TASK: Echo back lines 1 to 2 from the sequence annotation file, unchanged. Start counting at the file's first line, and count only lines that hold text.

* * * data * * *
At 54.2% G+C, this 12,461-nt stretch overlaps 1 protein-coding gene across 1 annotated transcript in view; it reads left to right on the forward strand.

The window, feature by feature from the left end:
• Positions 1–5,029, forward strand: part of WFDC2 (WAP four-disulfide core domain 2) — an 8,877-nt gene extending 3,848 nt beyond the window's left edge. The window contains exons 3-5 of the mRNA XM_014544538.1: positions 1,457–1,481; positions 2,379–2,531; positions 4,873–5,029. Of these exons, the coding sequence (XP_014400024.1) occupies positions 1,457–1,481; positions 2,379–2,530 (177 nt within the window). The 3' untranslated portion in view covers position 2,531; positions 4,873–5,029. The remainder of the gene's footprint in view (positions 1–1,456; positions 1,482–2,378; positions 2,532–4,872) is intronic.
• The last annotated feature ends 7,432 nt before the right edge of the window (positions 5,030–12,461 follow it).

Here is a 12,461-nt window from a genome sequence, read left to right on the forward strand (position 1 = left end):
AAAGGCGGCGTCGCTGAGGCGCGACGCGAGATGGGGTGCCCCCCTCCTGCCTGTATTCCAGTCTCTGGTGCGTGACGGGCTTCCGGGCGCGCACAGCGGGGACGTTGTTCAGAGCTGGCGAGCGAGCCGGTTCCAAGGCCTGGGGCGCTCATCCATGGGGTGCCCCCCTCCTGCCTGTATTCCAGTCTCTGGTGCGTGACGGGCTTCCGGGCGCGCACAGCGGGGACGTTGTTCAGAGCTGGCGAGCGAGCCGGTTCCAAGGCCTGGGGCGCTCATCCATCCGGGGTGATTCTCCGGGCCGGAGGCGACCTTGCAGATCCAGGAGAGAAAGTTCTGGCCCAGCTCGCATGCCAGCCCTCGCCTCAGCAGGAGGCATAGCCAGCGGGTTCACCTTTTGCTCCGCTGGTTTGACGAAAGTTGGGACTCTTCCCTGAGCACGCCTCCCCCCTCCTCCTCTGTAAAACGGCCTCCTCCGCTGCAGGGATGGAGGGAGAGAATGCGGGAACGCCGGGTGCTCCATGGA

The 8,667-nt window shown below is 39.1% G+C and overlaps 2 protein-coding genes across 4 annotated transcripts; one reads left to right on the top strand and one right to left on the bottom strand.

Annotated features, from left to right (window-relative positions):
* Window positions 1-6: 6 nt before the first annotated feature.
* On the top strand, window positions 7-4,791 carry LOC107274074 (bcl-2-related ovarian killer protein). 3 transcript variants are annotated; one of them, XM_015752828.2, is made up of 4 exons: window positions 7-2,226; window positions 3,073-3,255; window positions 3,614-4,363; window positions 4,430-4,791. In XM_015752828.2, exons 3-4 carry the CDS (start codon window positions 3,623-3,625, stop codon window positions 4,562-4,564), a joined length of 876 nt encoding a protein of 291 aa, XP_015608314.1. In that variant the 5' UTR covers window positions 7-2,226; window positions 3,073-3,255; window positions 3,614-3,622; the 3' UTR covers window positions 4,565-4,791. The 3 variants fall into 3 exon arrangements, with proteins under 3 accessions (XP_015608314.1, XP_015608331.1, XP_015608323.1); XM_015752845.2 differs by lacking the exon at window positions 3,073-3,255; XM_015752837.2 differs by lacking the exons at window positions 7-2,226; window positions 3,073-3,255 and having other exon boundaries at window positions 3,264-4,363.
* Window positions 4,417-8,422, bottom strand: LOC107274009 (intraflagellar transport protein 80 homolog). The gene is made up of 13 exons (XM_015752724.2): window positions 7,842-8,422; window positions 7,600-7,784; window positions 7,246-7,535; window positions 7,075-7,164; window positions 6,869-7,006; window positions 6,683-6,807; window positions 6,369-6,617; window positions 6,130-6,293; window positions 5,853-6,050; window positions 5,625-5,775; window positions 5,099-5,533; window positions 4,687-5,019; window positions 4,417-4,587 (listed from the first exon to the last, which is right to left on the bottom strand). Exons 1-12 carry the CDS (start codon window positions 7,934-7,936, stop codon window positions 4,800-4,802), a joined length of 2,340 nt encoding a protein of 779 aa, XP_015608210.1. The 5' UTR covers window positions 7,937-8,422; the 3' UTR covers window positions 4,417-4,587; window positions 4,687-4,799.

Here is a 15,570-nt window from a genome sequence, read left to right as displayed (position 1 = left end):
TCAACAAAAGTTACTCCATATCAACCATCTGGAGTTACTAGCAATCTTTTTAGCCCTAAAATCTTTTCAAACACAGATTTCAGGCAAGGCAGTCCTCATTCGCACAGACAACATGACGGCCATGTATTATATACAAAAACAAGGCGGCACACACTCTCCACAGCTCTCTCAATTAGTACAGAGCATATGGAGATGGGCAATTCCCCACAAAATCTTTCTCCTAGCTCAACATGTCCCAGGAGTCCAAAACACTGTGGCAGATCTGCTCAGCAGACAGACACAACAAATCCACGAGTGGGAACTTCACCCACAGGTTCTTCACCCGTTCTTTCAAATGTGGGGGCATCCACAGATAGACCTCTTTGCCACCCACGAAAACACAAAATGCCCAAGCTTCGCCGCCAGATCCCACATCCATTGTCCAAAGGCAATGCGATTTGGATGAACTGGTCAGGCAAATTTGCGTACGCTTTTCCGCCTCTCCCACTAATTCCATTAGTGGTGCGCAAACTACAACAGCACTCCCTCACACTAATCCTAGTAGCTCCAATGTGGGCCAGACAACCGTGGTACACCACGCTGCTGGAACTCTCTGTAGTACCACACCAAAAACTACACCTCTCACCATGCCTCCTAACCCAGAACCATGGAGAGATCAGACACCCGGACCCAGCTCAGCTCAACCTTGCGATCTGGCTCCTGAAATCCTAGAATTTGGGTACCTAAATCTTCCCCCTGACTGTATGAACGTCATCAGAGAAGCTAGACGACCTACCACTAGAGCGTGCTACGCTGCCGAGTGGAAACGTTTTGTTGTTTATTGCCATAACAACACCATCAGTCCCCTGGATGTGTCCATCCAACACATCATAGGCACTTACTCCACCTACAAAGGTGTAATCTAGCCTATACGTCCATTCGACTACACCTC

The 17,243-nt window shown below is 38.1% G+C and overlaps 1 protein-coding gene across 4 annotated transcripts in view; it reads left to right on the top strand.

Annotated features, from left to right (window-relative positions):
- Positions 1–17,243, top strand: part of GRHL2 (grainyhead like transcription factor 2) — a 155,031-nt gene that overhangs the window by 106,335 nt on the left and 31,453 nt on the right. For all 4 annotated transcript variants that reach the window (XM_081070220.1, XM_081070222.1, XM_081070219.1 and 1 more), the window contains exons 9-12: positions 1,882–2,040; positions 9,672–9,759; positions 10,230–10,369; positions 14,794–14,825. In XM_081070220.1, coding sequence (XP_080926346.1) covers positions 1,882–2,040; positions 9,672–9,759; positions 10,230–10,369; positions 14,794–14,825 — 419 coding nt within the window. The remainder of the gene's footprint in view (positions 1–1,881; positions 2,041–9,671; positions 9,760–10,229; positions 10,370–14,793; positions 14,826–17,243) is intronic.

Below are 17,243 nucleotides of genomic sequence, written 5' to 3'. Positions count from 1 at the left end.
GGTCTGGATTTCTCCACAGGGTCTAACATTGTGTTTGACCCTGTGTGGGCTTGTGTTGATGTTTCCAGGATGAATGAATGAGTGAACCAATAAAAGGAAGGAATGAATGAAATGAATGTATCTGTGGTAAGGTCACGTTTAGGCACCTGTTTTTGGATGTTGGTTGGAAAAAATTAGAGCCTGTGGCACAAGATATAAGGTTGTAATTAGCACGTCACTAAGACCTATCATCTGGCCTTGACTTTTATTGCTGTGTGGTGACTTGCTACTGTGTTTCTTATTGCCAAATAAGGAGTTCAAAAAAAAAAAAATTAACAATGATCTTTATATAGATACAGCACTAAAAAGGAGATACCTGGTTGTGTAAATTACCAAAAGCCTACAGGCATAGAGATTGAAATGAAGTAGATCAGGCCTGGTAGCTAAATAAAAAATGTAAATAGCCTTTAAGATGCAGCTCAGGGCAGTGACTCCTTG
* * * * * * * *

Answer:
At 54.2% G+C, this 12,461-nt stretch overlaps 1 protein-coding gene across 1 annotated transcript in view; it reads left to right on the forward strand.

The window, feature by feature from the left end: